Shoreline communities to receive aid

Gov. Andrew M. Cuomo and Attorney General Letitia James fish Thursday on Lake Ontario near Oswego. Mike Groll/Office of Gov. Cuomo

OSWEGO — Gov. Andrew M. Cuomo aims to bolster tourism in communities along Lake Ontario and the St. Lawrence River dealing with shoreline flooding from unprecedented water levels through several initiatives.

The governor said Thursday that fishing licenses and fees have been waived for angling in Lake Ontario, the St. Lawrence River and Lower Niagara River through Labor Day, and that the camping and entry fees for 30 state parks in the area were cut in half. Benefitting state parks include Southwick Beach, Westcott Beach, Wellesley Island and Kring Point, among others, according to a news release.

The state also plans to invest $5.25 million to enhance the Salmon River Fish Hatchery in Altmar, which will help finance equipment that will help the hatchery reuse water as it increases fish production, according to the release. A new video advertisement from I LOVE NY that promotes Lake Ontario has also been launched to help attract more tourists to the area.

“We just have to get the word out about what we have here, and we have to get more people to experience it, because the more people who see it, the more people will come,” Gov. Cuomo said. “In the midst of what we’re dealing with, we want to promote tourism, upstate New York, especially around Lake Ontario because of the situation and the hardship that has been created.”

Excessive precipitation across the Great Lakes Basin and high outflow from Lake Erie, which also experienced record-breaking water levels, were key factors in Lake Ontario and the upper St. Lawrence River experiencing unprecedented water levels.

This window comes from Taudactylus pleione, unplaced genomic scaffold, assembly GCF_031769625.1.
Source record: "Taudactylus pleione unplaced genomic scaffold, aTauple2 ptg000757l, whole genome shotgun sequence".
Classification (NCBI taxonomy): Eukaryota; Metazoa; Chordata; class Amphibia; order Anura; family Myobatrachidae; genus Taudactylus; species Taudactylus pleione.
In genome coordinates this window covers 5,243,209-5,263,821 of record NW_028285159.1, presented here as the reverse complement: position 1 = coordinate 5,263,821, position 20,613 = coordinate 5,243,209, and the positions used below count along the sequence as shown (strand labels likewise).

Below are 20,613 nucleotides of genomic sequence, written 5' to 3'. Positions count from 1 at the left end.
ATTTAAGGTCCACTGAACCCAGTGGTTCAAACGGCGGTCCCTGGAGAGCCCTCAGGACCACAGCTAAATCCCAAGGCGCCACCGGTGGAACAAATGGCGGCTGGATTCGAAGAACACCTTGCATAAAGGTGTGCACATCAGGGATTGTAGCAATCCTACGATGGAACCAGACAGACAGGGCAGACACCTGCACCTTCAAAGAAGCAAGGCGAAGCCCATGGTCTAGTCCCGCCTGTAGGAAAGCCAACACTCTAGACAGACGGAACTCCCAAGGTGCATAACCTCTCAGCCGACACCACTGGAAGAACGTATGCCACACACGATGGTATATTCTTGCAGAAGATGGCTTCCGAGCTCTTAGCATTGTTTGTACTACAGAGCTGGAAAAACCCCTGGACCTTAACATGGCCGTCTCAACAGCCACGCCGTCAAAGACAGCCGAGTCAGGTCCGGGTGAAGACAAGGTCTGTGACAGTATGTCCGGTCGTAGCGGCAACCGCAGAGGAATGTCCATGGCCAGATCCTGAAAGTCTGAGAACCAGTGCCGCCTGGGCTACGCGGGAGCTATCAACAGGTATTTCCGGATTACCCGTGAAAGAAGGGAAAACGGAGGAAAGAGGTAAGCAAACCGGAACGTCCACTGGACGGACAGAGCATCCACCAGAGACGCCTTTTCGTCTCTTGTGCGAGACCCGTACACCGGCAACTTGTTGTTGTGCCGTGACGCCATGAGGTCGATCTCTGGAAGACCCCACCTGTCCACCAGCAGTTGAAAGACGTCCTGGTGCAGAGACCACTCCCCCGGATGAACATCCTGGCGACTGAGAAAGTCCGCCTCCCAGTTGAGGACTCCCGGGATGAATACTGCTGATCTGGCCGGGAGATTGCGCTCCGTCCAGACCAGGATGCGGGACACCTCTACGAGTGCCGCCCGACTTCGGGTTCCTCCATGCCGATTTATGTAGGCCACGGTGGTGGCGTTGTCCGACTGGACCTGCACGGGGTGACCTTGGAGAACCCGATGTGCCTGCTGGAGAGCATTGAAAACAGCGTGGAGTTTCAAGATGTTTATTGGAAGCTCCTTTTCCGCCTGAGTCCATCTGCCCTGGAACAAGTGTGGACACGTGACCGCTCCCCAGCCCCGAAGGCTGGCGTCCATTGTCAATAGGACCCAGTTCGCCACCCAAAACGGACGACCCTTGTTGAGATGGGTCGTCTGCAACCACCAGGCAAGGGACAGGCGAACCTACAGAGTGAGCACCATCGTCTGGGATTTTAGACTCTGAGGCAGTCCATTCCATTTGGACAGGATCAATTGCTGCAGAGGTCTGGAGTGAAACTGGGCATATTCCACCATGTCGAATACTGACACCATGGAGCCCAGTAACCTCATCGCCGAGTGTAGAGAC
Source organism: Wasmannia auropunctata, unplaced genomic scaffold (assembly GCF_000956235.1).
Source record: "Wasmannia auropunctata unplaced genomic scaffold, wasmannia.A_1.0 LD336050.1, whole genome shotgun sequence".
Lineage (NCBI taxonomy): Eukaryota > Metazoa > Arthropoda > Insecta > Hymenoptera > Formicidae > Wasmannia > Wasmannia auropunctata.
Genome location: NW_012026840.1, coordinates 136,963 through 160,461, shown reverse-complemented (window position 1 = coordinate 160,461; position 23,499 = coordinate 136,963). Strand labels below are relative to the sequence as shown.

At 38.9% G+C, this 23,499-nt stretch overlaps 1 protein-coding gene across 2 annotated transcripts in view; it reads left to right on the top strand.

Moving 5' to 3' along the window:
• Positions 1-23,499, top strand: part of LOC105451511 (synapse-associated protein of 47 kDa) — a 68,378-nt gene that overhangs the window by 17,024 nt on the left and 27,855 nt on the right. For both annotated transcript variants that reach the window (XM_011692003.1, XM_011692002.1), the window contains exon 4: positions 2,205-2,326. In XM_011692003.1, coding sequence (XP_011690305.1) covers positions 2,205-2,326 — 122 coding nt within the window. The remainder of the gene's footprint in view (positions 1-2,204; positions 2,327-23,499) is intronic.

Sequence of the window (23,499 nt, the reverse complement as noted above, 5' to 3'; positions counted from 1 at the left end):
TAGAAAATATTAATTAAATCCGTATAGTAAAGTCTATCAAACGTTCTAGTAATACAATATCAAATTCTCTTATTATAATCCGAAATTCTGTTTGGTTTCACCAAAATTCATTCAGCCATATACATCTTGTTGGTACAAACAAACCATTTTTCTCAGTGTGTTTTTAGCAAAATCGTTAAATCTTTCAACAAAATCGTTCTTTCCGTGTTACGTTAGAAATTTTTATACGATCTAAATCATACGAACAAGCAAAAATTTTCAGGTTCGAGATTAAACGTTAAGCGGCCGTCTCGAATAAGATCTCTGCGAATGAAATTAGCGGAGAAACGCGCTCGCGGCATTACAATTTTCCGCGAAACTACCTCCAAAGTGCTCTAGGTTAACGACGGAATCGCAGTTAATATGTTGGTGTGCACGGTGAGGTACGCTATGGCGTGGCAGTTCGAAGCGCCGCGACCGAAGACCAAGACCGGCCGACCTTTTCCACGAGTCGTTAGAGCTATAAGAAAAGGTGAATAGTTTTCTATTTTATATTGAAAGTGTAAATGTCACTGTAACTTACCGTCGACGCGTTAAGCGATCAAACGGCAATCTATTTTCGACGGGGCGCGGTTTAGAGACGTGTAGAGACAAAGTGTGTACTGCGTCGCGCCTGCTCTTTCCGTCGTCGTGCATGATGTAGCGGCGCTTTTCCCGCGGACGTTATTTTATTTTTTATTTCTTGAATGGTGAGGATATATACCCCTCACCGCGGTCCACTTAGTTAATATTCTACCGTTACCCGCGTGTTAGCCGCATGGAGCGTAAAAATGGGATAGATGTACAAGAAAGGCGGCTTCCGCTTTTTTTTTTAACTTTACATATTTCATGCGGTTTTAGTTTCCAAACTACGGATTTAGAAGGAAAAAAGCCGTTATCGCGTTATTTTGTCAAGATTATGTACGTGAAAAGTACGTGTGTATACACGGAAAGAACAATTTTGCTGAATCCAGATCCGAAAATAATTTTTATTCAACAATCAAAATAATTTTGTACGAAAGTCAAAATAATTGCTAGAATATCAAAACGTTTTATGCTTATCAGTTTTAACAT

The effects were compounded as the International Lake Ontario-St. Lawrence River Board decided to reduce outflows from the Robert Moses-Robert H. Saunders Power Dam in Massena and Cornwall, Ont., in the spring in response to record flows from the Ottawa River into the lower St. Lawrence River, flooding areas near Montreal.

The governor’s efforts follow him launching his Lake Ontario Resiliency and Economic Development Initiative in June, a $300 million program aimed to help finance resilient infrastructure and economic development in waterfront communities.

The governor and state also want to bolster eco-tourism, or activities and services that highlight natural environments while supporting conservation, prompting an about $75,000 investment split between three areas, with each one awarded $24,999.

According to the release, St. Lawrence County Chamber of Commerce was awarded funds to create an inter-municipal plan for developing and enhancing eco-tourism and recreation opportunities for waterways, particularly Lake St. Lawrence, and trails. The Environmental Finance Center at Syracuse University was awarded funds to create plans for bolstering the North and South Sandy Ponds’ watersheds that incorporate ecosystem-based management alongside the town of Sandy Creek and the village of Sodus Point to build a handicapped-accessible canoe and kayak launch into Sodus Bay that includes green infrastructure.

“(Eco-tourism) is a growing market; all the data shows it and all the anecdotal experience shows it, so we’re going to be doing that also,” the governor said.

Johnson Newspapers 7.1

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